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Trends in Geographic and Temporal Distribution of US Children With Multisystem Inflammatory Syndrome During the COVID-19 Pandemic

Educational Objective
To identify the key insights or developments described in this article
1 Credit CME
Key Points

Question  What are the clinical characteristics and geographic and temporal distribution of multisystem inflammatory syndrome in children (MIS-C) in the United States?

Findings  In this cross-sectional study, 1733 patients with MIS-C were identified with predominantly gastrointestinal, mucocutaneous, and cardiovascular manifestations, and a majority required intensive care. MIS-C peaks closely followed the peaks of COVID-19 and the spread of the pandemic from urban to rural communities.

Meaning  The data are consistent with observations that MIS-C resulted from delayed immunologic responses to infection by SARS-CoV-2.

Abstract

Importance  Multiple inflammatory syndrome in children (MIS-C) occurs in association with the COVID-19 pandemic.

Objective  To describe the clinical characteristics and geographic and temporal distribution of the largest cohort of patients with MIS-C in the United States to date.

Design, Setting, and Participants  Cross-sectional analysis was conducted on clinical and laboratory data collected from patients with MIS-C. The analysis included patients with illness onset from March 2020 to January 2021 and met MIS-C case definition.

Main Outcomes and Measures  Geographic and temporal distribution of MIS-C was compared with that of COVID-19 nationally, by region, and level of urbanicity by county. Clinical and laboratory findings and changes over time were described by age group and by presence or absence of preceding COVID-19.

Results  A total of 1733 patients with MIS-C were identified; 994 (57.6%) were male and 1117 (71.3%) were Hispanic or non-Hispanic Black. Gastrointestinal symptoms, rash, and conjunctival hyperemia were reported by 53% (n = 931) to 67% (n = 1153) of patients. A total of 937 patients (54%) had hypotension or shock, and 1009 (58.2%) were admitted for intensive care. Cardiac dysfunction was reported in 484 patients (31.0%), pericardial effusion in 365 (23.4%), myocarditis in 300 (17.3%), and coronary artery dilatation or aneurysms in 258 (16.5%). Patients aged 0 to 4 years had the lowest proportion of severe manifestations, although 171 patients (38.4%) had hypotension or shock and 197 (44.3%) were admitted for intensive care. Patients aged 18 to 20 years had the highest proportions with myocarditis (17 [30.9%]), pneumonia (20 [36.4%]), acute respiratory distress syndrome (10 [18.2%]), and polymerase chain reaction positivity (39 [70.9%]). These older adolescents also had the highest proportion reporting preceding COVID-19–like illness (63%). Nationally, the first 2 MIS-C peaks followed the COVID-19 peaks by 2 to 5 weeks. The cumulative MIS-C incidence per 100 000 persons younger than 21 years was 2.1 and varied from 0.2 to 6.3 by state. Twenty-four patients (1.4%) died.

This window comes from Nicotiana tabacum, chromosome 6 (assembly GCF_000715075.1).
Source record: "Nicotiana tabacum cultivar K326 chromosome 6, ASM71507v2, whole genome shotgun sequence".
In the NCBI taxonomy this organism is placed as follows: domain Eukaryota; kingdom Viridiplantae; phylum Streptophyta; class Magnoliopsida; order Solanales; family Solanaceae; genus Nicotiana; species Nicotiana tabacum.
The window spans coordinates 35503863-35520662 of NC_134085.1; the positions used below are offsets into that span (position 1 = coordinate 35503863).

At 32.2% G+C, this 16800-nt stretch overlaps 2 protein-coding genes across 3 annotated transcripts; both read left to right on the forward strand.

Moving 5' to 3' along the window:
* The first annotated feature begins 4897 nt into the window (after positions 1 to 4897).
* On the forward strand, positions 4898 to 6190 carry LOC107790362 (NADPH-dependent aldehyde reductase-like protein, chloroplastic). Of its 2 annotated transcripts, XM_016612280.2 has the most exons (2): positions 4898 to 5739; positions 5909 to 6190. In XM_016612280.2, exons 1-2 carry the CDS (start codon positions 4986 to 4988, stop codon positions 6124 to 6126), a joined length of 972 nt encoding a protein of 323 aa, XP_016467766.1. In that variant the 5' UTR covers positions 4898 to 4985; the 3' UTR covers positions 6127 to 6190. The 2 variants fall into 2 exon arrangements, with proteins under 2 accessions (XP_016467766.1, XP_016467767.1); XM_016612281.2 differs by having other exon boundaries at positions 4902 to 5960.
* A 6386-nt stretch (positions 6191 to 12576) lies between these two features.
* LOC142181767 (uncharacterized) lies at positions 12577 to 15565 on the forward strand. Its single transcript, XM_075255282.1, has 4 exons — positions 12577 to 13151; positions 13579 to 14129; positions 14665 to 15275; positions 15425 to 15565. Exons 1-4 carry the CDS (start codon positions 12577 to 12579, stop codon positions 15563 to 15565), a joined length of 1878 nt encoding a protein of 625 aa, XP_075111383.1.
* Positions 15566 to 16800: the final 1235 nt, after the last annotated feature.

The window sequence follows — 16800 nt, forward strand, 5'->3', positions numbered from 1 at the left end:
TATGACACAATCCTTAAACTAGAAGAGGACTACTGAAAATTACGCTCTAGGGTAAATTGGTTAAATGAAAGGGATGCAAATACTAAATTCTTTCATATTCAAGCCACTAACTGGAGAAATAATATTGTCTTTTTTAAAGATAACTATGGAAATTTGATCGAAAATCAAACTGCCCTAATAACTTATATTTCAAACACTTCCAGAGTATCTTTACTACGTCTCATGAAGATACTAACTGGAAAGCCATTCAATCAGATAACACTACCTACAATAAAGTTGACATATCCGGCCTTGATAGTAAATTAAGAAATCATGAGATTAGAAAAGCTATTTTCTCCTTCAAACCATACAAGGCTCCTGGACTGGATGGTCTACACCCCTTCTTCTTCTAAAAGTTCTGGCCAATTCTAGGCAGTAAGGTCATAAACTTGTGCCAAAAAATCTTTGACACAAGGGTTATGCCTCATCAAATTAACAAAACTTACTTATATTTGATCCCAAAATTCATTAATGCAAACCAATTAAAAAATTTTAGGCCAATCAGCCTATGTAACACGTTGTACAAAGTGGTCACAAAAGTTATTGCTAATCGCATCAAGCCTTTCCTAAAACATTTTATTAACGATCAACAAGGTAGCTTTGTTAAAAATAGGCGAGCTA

Conclusions and Relevance  In this cross-sectional study of a large cohort of patients with MIS-C, 2 peaks that followed COVID-19 peaks by 2 to 5 weeks were identified. The geographic and temporal association of MIS-C with the COVID-19 pandemic suggested that MIS-C resulted from delayed immunologic responses to SARS-CoV-2 infection. The clinical manifestations varied by age and by presence or absence of preceding COVID-19.

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Article Information

Corresponding Author: Ermias D. Belay, MD, Centers for Disease Control and Prevention, 1600 Clifton Rd, Atlanta, GA 30333 (ebelay@cdc.gov).

Accepted for Publication: February 10, 2021.

Published Online: April 6, 2021. doi:10.1001/jamapediatrics.2021.0630

Author Contributions: Drs Belay and Abrams had full access to all of the data in the study and take responsibility for the integrity of the data and the accuracy of the data analysis.

Concept and design: Belay, Abrams, Oster, Giovanni, Rosen, Mohamed, Stierman, Godfred-Cato.

Acquisition, analysis, or interpretation of data: Belay, Abrams, Oster, Giovanni, Pierce, Meng, Prezzato, Balachandran, Openshaw, Kim, Richardson, Hand, Tobin-D’Angelo, Wilson, Hartley, Jones, Kolsin, Mohamed, Colles, Hammett, Patel, Stierman, Campbell.

Drafting of the manuscript: Belay, Abrams, Giovanni, Hartley, Mohamed.

Critical revision of the manuscript for important intellectual content: Belay, Abrams, Oster, Giovanni, Pierce, Meng, Prezzato, Balachandran, Openshaw, Rosen, Kim, Richardson, Hand, Tobin-D’Angelo, Wilson, Jones, Kolsin, Mohamed, Colles, Hammett, Patel, Stierman, Campbell, Godfred-Cato.

Statistical analysis: Abrams, Oster, Meng, Mohamed.

Administrative, technical, or material support: Belay, Oster, Giovanni, Balachandran, Openshaw, Rosen, Kim, Wilson, Hartley, Jones, Kolsin, Mohamed, Hammett, Patel, Godfred-Cato.

Supervision: Belay, Godfred-Cato

Conflict of Interest Disclosures: Dr Jones reports grants from the US Centers of Disease Control and Prevention Epidemiology and Laboratory Capacity for Prevention and Control of Emerging Infectious Diseases (ELC) during the conduct of the study. No other disclosures were reported.

Disclaimer: The findings and conclusions in this report are those of the authors and do not necessarily represent the official position of the US Centers for Disease Control and Prevention.

Additional Contributions: We thank local and state health departments for submitting reports of patients with suspected multisystem inflammatory syndrome in children to the national surveillance system.

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